because the post is contacting directly

with the soil that soil is inherently

damp and that dampness will be in

contact with the bottom of the post at

all times furthermore if you receive any

kind of rain event that soil may become

wetter and wetter over time this is an

extreme problem if you live in a place

which has clay soil because that soil

may be wet 365 days a year

and because of that wet clay or the damp

soil is contacting the bottom of your

wood posts at all times it is going to

eat away at the base of the post and

that rot is going to slowly travel up

your post and rot it at a quicker pace

so one way you can prevent that is by

putting a three to six inch layer of

gravel down underneath each post so in

my case my holes have to be dug 36

inches deep at a minimum to set my post

I've been digging them 40 inches deep

and below each post I put down a four

inch layer of gravel and right in front

of me I have a simple 50-pound bag of

quikrete multi-purpose gravel this is

just basically crushed bluestone and

they sell it at Lowe's or Home Depot for

about $4 a bag and each bag I'm getting

about two holes worth of gravel when I

dig the hole that is eight to twelve

inches in diameter to set the post and

what happens is because we are now

sitting on a layer of crushed bluestone

the bottom of that post is not

contacting damp soil if you were to get

a severe rain event and the soil becomes

saturated the soil is going to drain

all around the wood post and it's going

to drain through the gravel so that

gravel is always going to be drier than

the surrounding soil so it will add

years to the bottom of your posts life

and slow down rot by putting a firm dry

base around your wood post the third and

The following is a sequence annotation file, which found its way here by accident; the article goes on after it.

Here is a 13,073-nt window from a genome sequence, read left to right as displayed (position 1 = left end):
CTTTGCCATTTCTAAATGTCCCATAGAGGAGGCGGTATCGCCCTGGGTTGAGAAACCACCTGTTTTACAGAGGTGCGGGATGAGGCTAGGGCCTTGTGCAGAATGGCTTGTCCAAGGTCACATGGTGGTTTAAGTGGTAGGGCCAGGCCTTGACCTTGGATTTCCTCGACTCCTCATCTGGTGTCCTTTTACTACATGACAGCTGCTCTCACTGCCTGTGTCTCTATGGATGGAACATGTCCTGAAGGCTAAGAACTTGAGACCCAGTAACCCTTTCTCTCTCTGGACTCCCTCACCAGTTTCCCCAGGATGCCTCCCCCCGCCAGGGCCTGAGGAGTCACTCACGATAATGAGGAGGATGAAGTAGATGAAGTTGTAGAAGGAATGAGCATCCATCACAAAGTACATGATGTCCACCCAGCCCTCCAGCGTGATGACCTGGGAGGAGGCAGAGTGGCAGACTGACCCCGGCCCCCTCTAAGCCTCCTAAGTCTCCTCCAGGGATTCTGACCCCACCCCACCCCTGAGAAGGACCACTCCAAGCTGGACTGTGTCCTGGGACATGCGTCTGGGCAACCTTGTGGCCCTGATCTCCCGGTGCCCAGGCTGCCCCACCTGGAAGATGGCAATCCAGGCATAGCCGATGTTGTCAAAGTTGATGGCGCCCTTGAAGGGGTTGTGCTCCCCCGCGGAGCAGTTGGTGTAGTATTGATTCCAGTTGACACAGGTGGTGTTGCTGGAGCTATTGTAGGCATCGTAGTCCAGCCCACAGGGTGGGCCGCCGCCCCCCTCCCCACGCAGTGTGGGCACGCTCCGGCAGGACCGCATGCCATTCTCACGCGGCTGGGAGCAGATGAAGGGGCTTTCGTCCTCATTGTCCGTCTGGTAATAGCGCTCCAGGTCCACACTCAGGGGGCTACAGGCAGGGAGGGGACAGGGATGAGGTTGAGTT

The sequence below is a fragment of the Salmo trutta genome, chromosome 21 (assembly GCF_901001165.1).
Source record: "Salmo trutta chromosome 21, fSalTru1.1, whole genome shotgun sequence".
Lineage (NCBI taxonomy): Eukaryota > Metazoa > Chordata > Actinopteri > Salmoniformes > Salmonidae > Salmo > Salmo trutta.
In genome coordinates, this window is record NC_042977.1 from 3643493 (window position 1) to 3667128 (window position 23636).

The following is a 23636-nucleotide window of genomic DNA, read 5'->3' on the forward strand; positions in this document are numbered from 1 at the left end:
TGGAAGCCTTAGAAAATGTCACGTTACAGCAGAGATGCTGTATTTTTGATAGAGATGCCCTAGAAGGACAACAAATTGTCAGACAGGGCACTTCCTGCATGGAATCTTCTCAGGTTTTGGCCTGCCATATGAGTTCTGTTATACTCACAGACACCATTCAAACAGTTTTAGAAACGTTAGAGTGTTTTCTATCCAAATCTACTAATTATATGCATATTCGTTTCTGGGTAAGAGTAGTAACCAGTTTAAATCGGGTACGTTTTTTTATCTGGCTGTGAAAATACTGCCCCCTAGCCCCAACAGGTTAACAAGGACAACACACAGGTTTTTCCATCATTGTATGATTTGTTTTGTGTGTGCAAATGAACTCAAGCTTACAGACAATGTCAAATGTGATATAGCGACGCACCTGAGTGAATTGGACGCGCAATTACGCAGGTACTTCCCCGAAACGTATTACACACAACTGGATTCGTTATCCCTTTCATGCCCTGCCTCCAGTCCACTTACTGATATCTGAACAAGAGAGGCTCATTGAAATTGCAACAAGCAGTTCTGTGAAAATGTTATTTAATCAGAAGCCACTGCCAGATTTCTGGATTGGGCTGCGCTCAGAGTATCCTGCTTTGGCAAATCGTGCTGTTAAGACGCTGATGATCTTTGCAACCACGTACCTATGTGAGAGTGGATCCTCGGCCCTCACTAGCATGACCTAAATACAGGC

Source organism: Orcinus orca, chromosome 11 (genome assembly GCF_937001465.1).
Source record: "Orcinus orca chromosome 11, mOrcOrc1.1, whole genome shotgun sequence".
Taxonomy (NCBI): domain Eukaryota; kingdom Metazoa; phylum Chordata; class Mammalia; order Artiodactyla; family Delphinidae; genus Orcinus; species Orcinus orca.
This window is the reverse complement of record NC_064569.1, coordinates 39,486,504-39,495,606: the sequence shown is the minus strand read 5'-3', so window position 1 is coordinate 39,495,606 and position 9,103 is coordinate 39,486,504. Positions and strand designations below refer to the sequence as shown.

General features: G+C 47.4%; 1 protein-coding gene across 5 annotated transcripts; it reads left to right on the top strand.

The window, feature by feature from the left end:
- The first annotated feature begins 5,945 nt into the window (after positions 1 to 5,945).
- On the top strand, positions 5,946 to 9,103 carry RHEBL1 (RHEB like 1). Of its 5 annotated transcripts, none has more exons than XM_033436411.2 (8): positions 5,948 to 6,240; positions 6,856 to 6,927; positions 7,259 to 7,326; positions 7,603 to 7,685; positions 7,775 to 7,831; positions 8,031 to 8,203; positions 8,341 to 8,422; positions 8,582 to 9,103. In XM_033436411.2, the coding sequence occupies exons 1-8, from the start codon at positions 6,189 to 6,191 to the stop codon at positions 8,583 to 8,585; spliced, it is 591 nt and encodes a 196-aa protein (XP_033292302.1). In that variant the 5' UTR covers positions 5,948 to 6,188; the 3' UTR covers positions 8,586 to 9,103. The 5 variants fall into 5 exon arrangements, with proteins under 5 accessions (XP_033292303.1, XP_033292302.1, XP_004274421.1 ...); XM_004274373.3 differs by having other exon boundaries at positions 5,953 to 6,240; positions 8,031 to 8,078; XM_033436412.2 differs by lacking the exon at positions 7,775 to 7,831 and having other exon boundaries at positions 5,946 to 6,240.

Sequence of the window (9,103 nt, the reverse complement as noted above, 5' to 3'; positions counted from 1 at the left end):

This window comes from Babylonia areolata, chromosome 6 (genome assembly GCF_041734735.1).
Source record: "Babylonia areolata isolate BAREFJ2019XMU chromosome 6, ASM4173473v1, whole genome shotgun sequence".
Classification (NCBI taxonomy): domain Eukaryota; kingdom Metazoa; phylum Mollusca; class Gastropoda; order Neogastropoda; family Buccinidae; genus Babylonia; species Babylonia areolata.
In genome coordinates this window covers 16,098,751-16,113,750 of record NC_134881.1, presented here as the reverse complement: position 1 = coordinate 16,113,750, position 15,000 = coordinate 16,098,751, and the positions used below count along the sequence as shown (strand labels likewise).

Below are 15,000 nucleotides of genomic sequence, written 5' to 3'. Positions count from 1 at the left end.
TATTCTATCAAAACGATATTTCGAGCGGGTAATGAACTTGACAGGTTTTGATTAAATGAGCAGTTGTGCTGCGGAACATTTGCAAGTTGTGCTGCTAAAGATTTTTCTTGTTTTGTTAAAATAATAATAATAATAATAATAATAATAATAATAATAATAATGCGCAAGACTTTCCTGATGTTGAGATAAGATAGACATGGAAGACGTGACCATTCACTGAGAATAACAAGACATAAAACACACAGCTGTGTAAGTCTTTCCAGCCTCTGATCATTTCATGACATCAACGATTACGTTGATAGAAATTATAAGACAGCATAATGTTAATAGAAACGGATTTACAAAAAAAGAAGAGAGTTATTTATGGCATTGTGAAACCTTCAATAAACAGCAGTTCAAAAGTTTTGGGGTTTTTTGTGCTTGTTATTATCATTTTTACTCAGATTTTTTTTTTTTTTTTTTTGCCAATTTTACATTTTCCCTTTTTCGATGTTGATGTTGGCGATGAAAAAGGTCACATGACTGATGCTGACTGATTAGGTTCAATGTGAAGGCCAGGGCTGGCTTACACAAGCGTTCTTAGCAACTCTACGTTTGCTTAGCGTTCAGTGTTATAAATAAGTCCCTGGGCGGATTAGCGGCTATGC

final tip that I want to give you for

installing a wood post in the ground to

increase its longevity and resistance to

rot is to install the wood post with a

foundation reveal and this is probably

the best bit advice that I'm giving you

in this video

I have watched multiple videos around

YouTube about how to install a wood post

in the ground and they're all the same

for the most part they all include

someone excavating a hole and they're

either filling the hole full of quikrete

rapidset concrete or they're hand mixing

concrete and they're shoveling the

concrete into the hole and then the

concrete always ends at the surface and

this is setting you up for critical

failure that concrete will over time

sink into the ground where the concrete

meets the post will be the low spot at

the soil line and every single time it

rains water is going to pull around

where the concrete meets the post and

the water is going to intrude in that

little tiny gap where the concrete meets

the wood and it's going to over time

trickle down and it is going to rot that

post at a very fast rate so here we have

a simple 8 inch quikrete concrete tube

and these come in all different sizes

you can get 8 inches 12 inches you can

get them in 24 inches in in 36 inches

and what this is is it's a tube form

that you install above the soil line

that you press into the top of your

concrete and it allows you to overfill

the concrete so the top of the concrete

foundation is several inches above grade

line I recommend at least a three inch

foundation reveal which means the top of

this tube should protrude a minimum of

three inches above the soil line and

what this does is it prevents water from

ponding around the exact point

where the concrete meets the wood

because I have a three-inch reveal on

every foundation what will happen every

time it rains is the water is going to

pull around the concrete not at the

point where the concrete meets the wood

post using these concrete form tubes is

a very simple process you'll see every

five inches I have a mark all I do is I

mark every five inches and I cut a five

inch piece of this concrete form too

after I set my post I fill it up with

concrete to the top of the soil line I

then take one of these concrete forms

and I push it two inches inside of the

concrete so I have a three-inch reveal

protruding above the soil line and I use

a level to level it laterally but I

leave the back of the foundation pitched

slightly higher than the front of the

foundation that way any water from rain

will not pull on the top of the

foundation because it will be sloped and

it will run off


using these three simple tips and tricks

you can set a wood post that is stronger

and last longer everyone thank you so

much for watching today's video if you

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description thank you all so much for

watching and I hope to see each and

every one of you on the next video